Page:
USE III. To excite and awaken all to this excellent duty, and to manage it in an excellent manner.—Would ye live delightfully? would ye translate heaven to earth? Then keep-up communion in secret prayer, to know Him, to discern His face, to behold the lustre of His eye that shines in secret. Remember the glorious Person that meets [you] in your closets: all the world yields not such a glittering beauty as a gracious person sees, when he is in a happy frame at secret prayer. Shut your eyes when ye come out; for all other objects are but vile and sordid, and not worth the glances of a noble soul. O the sweetness, the hidden manna, that the soul tastes when in lively communion with God! Part of that which is "laid up for" saints in glory,—let us a little relish our spirits with it. (Psalm 31:19.)
1. Consider what amorous agonies the soul delights to conflict with in secret.—Fears that raise confidence, humility that exalts, tremblings that embolden, bright clouds that shine upon our Israelites in the night, and darkness that enlightens, solitudes full of heavenly company, and tears brimful of joy, and holy sighs like a cooling wind in harvest, sweats of love, and sick fits that are symptoms of health, and holy faintings that are the soul's cordials, a weariness to the flesh that is the healthful exercise of, and vigour to, the spirit, and a continual motion that never tires it. As Austin said of divine love, Illo feror quocunque feror; pondus meum, amor meus:† "It is the weight of my soul; it carries me up and down in all that I speak, and all that I act."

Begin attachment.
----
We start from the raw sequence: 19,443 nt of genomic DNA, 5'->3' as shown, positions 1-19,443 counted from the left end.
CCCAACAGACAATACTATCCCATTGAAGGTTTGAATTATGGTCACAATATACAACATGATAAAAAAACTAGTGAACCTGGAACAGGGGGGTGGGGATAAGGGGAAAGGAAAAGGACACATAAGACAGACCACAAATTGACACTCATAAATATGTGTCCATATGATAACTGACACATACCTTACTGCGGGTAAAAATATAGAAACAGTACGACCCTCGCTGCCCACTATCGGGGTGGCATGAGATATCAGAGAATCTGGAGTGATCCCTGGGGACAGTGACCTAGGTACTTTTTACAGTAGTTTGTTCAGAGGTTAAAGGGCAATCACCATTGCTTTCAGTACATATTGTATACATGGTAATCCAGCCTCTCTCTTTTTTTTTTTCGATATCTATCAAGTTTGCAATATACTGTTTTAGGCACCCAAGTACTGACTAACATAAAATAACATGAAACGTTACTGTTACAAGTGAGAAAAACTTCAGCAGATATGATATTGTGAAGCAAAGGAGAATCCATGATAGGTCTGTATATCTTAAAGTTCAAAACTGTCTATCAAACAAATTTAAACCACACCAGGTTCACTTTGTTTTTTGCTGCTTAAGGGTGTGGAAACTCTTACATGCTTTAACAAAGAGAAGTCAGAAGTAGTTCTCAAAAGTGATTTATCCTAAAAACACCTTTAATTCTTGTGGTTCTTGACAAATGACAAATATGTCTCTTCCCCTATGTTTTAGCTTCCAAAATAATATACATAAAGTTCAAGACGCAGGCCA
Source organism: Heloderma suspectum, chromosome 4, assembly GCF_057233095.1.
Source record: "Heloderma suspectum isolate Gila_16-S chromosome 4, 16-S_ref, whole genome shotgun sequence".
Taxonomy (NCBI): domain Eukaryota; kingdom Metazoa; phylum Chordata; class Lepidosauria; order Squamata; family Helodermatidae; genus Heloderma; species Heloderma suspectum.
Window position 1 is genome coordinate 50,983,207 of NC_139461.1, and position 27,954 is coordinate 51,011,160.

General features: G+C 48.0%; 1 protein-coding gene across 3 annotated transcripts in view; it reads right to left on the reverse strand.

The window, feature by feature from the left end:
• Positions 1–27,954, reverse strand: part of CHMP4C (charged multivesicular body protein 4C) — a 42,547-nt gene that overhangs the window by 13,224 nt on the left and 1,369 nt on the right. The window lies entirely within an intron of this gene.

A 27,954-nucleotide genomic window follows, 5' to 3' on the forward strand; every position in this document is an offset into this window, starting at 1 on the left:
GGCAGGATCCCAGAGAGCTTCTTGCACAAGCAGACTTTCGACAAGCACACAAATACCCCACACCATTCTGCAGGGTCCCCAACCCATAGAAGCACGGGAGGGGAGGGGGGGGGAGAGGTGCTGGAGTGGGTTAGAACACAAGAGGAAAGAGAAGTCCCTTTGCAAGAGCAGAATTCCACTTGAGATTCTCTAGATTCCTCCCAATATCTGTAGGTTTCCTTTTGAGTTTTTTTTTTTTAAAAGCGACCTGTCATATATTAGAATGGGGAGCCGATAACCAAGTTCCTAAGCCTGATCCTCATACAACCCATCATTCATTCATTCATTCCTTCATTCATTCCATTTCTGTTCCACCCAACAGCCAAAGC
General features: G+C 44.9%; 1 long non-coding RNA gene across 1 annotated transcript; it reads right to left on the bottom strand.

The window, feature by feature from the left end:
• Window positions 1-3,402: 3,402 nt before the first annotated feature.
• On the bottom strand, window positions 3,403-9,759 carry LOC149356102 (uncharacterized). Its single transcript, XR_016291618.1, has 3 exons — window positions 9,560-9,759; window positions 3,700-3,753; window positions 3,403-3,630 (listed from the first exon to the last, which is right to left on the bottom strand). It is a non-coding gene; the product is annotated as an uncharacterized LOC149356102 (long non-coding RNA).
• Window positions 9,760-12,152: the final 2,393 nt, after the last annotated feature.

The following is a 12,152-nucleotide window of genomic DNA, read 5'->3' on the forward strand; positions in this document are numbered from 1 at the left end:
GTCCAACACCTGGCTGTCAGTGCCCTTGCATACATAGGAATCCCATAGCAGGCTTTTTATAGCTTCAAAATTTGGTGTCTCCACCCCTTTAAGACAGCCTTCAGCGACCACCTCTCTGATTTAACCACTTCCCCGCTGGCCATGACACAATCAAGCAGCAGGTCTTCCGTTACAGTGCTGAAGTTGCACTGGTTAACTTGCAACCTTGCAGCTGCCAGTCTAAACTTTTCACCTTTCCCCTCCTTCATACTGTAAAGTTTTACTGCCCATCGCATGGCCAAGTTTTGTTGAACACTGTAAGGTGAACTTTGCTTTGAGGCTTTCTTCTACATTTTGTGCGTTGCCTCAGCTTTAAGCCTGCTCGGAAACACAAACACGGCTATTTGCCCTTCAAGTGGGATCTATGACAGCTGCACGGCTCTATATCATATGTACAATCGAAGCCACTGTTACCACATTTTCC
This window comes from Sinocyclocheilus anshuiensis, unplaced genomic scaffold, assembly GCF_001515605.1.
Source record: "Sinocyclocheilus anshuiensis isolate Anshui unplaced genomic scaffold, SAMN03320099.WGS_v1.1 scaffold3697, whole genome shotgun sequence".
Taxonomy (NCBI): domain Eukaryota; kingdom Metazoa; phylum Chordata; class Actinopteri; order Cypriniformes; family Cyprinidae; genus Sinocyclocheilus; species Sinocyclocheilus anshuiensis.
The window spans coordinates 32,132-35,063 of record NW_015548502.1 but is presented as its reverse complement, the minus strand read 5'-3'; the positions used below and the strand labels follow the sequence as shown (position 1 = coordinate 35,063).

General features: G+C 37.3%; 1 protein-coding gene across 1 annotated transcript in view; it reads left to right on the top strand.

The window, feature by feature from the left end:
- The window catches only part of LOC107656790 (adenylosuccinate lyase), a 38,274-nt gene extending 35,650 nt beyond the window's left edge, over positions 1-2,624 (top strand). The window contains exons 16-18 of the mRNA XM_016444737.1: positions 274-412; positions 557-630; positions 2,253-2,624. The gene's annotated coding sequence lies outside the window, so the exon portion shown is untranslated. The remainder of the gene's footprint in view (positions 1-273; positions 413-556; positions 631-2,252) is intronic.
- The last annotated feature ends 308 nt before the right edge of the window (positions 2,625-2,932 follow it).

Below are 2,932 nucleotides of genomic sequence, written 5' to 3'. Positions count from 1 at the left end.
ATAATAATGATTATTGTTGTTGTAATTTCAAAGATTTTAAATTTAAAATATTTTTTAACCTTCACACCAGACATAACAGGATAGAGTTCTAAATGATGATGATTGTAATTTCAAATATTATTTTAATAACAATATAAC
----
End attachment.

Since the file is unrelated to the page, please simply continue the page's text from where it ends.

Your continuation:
2. Its ecstasies and heavenly raptures.‡—Which allure and draw the heart from earthly vanities; when the soul shuts its eyes to wordly delights, and says of laughter, with Solomon, "It is mad: and of mirth, What doeth it?" (Eccles. 2:2;) cannot warm its thoughts at "the crackling of thorns under a pot," nor be joyful in the house of fools. (Eccles. 7:4, 6.) It is the soul's pleasure to loathe pleasure itself; none so beautiful to him. as Christ, "the chiefest among ten thousand;" (Canticles 5:10;) no sweetness like that of the tree in the midst of the wood, "the tree of life in the midst of the Paradise of God;" he sits under it with great delight, while it drops sweeter than honey into his closet. (Canticles 2:3; Rev. 2:7; 1 Sam. 14:26.)